Fuchu City is loaded with history and the landmarks to go with it. From traditional homes and secret Word War II hangars to heritage-listed trees and ancient tombs, there is plenty for everyone. Here is a simple introduction to some of the history and landmarks of Fuchu City and how to reach them.

Babadaimon Zelkova Trees

Thought to have originated in the mid-11th century as an offering for military thanks of 1000 zelkova trees, the Babadaimon Zelkova Trees line a 700m-long avenue once used by Tokugawa Ieyasu. Listed as a natural monument, the tree-lined avenue is the only such zelkova-lined area officially recognised in Japan.

A 1-minute walk from Fuchu Station on the Keio Line.

Former Ochi Family Residence

Located on the grounds of the Fuchu City Local Forest Museum, the Former Ochi Family Residence was once part of the rice farming and sericulture in the area. The thatched roof farmhouse was used from the late Edo to early Showa periods and comes complete with traditional design elements including an irori hearth.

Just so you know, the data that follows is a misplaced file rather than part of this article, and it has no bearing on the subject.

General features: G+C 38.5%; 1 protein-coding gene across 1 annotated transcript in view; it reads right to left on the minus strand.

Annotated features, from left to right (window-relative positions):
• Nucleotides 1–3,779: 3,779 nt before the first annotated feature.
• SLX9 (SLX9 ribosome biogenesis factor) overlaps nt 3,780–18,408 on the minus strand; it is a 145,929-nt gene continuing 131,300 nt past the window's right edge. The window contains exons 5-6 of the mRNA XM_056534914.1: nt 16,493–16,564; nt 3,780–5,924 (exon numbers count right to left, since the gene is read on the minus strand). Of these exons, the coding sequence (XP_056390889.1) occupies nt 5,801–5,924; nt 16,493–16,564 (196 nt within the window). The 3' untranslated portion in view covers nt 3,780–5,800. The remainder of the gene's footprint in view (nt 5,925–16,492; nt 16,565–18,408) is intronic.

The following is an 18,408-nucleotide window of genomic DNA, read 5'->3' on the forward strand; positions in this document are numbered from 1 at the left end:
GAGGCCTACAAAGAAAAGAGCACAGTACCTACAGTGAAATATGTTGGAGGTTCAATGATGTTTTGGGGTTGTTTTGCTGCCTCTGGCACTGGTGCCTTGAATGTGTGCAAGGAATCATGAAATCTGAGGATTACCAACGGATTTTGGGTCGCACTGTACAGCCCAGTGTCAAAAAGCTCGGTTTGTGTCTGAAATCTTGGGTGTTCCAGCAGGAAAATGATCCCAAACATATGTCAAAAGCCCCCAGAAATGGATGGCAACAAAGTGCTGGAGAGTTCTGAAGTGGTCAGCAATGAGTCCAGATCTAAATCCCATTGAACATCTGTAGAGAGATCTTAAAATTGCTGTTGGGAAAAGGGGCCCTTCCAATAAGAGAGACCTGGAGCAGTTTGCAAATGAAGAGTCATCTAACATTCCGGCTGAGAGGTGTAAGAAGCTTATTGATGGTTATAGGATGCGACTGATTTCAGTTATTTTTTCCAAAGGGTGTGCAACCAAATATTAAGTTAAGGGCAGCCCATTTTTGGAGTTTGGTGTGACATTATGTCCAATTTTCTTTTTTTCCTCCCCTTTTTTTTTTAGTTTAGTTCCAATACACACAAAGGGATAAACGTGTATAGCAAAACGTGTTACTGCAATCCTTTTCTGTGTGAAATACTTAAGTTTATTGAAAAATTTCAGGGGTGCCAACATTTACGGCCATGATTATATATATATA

A 15-minute walk from Fuchuhommachi Station on the JR Musashino or Nambu lines.

Former Shiraitodai Aircraft Hangar

Built in 1944 to protect Japanese fighter planes during the bombing of Tokyo, the Former Shiraitodai Aircraft Hangar sits in the most unlikeliest of places. Surrounded by normal residential houses, the hangar has been preserved thanks to local efforts and was once used by neighbourhood children as a play area.

A 5-minute walk from Shiraitodai Station on the Tamagawa Line.

Kumano Shrine Tumulus

Designated as an historical site, the Kumano Shrine Tumulus burial mound dates back to the late 7th century. Despite local legends referring to a 'cave' in the area, it was not until the late 20th & early 21st centuries that the tumulus was recognised for what it was. Its layered dome shaped structure sitting a on broad base is a distinctive feature.

An 8-minute walk from Nishifu Station on the JR Nambu Line.